In one of your latest papers, you investigate the narrative in Kenya that “the boy child has been forgotten”, a narrative that on the surface could be backlash to gender equality efforts around girls. How did you become interested in Kenya’s “boy child”?
I first heard the term boy child when I was doing preliminary research for my dissertation around youth experience in Kenya in 2016. When I asked how young men were doing compared to young women, I would often get the answer that they were not doing well, that they were getting involved in drinking and doing worse in school. Sometimes, people explained that part of the reason for this was that “the boy child had been forgotten”. This explanation didn’t come up all the time, but it was often enough to be quite striking. Around the same time, I started noticing the phrase popping up in Kenyan media. I found it very interesting. I wondered about the roots of the narrative, how it was connected to the “girl child” of development discourse, and why some people drew on this narrative but others didn’t. Since then, I’ve had a Google news alert for the term “boy child” – though Kenya seems to be a hub of this discourse, it also exists in other countries, including South Africa and Ghana.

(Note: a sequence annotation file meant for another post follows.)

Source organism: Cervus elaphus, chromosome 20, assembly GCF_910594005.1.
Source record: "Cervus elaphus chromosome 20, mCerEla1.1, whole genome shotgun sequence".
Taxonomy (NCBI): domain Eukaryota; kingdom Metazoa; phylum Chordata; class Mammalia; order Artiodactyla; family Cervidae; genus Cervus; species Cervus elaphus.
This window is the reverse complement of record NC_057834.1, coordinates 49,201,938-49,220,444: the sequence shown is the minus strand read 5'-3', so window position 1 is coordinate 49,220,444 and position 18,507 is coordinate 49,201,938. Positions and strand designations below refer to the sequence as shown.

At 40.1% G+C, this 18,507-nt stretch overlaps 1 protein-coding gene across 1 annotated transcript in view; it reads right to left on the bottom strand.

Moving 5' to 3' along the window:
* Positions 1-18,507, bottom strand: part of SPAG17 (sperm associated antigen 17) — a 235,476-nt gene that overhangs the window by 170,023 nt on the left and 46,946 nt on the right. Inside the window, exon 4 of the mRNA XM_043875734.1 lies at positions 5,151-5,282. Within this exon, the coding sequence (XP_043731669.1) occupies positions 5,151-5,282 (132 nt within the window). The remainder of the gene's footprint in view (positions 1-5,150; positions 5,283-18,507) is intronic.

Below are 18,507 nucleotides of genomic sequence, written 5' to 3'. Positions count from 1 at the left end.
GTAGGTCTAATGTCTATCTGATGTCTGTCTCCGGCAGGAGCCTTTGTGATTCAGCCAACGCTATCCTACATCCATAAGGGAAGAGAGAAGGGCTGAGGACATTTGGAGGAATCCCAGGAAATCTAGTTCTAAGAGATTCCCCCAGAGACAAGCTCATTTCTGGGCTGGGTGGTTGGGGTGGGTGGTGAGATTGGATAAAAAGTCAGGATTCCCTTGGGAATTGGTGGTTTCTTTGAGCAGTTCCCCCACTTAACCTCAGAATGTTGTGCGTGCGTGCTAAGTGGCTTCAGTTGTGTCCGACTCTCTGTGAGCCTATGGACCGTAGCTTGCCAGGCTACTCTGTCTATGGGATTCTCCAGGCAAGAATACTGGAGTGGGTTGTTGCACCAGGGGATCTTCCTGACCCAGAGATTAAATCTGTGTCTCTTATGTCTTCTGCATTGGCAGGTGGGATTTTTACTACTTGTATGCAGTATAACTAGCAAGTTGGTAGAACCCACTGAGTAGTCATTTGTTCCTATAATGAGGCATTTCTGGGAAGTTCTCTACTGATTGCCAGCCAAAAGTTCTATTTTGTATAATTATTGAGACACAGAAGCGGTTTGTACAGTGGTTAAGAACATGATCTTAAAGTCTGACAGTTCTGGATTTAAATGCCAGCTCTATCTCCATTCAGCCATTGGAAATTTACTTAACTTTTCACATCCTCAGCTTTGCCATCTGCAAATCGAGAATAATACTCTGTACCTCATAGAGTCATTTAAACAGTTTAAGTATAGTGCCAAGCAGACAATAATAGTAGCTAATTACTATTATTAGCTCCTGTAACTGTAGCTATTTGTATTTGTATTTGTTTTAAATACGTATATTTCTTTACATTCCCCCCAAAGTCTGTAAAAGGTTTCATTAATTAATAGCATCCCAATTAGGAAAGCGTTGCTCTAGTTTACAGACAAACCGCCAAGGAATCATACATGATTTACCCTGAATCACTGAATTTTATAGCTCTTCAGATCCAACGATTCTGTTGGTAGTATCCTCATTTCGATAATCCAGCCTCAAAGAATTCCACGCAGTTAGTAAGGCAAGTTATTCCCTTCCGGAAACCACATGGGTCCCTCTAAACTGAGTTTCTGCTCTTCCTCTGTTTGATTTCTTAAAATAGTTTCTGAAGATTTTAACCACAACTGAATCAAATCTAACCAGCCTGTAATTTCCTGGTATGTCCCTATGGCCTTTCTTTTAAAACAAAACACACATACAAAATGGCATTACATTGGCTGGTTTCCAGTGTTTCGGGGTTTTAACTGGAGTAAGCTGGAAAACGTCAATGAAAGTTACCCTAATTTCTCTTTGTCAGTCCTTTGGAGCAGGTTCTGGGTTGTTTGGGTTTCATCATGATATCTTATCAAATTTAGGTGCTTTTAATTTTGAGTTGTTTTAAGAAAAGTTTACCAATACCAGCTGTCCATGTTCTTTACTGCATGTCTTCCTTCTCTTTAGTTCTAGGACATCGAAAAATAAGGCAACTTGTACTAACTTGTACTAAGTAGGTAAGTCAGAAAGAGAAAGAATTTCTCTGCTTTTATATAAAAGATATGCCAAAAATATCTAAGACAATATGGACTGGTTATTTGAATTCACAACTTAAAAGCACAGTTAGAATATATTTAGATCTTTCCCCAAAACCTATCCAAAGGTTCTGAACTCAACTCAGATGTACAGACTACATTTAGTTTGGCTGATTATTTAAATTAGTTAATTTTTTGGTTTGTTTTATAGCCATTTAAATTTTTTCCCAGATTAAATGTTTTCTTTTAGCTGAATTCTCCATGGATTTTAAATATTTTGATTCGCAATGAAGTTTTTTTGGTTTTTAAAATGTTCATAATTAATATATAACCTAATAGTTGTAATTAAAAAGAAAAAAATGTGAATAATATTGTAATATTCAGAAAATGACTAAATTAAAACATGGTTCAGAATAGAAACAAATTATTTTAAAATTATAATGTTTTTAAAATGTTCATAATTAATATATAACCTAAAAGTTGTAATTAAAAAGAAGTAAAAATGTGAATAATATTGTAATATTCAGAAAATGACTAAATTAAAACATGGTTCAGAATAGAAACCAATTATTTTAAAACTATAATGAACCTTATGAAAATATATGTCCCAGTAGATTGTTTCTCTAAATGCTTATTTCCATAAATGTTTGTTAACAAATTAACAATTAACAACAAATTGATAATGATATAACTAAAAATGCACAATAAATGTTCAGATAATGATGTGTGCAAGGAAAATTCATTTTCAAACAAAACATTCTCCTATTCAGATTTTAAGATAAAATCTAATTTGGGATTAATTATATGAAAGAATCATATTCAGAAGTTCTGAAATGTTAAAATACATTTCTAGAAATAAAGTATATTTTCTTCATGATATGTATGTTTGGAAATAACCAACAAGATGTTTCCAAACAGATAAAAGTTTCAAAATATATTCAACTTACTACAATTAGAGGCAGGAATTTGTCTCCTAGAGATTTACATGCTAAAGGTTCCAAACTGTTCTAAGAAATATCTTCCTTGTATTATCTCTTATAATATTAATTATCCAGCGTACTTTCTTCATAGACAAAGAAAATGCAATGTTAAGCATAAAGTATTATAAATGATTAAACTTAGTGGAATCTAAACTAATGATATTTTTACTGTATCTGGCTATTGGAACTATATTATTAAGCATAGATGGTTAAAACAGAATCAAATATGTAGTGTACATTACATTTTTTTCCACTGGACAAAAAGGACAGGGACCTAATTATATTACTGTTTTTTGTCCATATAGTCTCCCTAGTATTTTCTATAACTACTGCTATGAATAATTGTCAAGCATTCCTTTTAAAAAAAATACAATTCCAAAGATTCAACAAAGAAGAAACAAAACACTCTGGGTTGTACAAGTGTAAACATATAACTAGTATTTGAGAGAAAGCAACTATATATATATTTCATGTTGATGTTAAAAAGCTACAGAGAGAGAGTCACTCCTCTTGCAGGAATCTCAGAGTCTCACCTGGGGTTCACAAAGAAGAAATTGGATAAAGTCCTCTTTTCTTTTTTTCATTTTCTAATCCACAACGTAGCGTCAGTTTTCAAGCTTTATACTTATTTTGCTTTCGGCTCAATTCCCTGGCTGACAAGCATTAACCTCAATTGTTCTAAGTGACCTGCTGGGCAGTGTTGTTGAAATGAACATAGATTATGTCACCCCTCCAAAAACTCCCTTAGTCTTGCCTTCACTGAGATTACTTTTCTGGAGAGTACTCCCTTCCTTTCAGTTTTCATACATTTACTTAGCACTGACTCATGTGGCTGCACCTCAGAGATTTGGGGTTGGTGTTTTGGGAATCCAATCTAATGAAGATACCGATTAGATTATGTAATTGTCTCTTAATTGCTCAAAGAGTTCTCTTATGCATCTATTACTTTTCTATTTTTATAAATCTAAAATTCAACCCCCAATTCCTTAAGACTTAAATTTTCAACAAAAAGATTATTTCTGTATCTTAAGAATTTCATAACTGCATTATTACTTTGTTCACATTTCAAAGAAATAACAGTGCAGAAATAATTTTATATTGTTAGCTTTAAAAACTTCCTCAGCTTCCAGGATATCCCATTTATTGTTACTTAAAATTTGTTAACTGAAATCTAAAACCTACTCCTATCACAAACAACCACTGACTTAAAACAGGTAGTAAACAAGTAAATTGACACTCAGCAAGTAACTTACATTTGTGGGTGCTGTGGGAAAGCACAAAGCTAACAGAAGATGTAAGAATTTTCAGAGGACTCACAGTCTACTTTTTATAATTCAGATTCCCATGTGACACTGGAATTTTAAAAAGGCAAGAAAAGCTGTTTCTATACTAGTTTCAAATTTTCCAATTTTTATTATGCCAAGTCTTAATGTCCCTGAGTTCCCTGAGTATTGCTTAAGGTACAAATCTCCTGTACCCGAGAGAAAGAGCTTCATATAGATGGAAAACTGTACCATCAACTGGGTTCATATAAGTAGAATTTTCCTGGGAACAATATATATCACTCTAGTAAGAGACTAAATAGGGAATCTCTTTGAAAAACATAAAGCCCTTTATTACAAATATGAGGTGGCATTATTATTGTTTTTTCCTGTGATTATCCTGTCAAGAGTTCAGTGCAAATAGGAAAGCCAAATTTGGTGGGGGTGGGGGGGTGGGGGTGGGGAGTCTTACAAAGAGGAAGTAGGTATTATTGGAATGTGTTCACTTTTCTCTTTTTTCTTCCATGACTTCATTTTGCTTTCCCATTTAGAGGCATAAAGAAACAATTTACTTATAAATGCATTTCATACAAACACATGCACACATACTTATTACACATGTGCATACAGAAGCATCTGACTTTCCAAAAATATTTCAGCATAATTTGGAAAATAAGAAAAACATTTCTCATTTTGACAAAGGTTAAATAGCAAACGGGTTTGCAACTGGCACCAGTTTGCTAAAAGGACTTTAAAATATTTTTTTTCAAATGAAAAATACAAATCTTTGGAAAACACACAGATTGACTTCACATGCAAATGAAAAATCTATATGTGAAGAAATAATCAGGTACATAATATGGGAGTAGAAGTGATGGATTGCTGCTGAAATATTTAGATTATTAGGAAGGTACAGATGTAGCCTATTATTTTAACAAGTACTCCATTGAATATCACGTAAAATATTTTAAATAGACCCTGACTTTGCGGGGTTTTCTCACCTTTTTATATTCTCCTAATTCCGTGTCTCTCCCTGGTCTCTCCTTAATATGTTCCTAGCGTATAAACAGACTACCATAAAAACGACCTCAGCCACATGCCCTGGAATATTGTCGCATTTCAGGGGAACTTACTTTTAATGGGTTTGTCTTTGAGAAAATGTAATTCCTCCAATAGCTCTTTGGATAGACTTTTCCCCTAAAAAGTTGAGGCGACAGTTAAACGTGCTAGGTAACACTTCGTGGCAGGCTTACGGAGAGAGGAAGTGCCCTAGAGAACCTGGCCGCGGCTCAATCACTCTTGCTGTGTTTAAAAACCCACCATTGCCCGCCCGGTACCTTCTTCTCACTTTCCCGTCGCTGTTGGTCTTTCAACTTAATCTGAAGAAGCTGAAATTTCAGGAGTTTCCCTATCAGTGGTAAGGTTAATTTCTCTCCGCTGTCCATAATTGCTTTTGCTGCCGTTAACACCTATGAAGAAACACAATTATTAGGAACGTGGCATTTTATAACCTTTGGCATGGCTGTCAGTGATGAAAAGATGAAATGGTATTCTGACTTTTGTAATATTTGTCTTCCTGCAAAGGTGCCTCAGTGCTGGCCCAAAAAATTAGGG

Your paper relies on a content analysis of Kenyan online newspaper texts published in the past two decades. What does the evolution of the boy child narrative tell us?
After doing the preliminary interviews, I thought that I should look into Kenyan newspapers to see how the narrative had emerged over time. This content analysis was a fruitful exercise because it produced a kind of discursive map – the timeline of the narrative, but also who was using it and what kind of topics triggered it. I found that the narrative was present as early as the year 2000, but intensified around 2010 and started producing on-the-ground action, such as NGO initiatives for the boy child, around 2013. But of even more interest to me was the fact that such a wide range of groups were arguing that the boy child had been forgotten, from men’s rights activists to self-identified feminists. These strange bedfellows could be explained by their very different reasons for caring about the boy child. While some felt that gender equality efforts had gone “too far” and were angry that men were losing some power, others felt that gender equality efforts should pay more attention to men, in large part because men had to change for women’s lives to be better.
You are planning to publish a book out of your dissertation. Will it expand on the boy child narrative?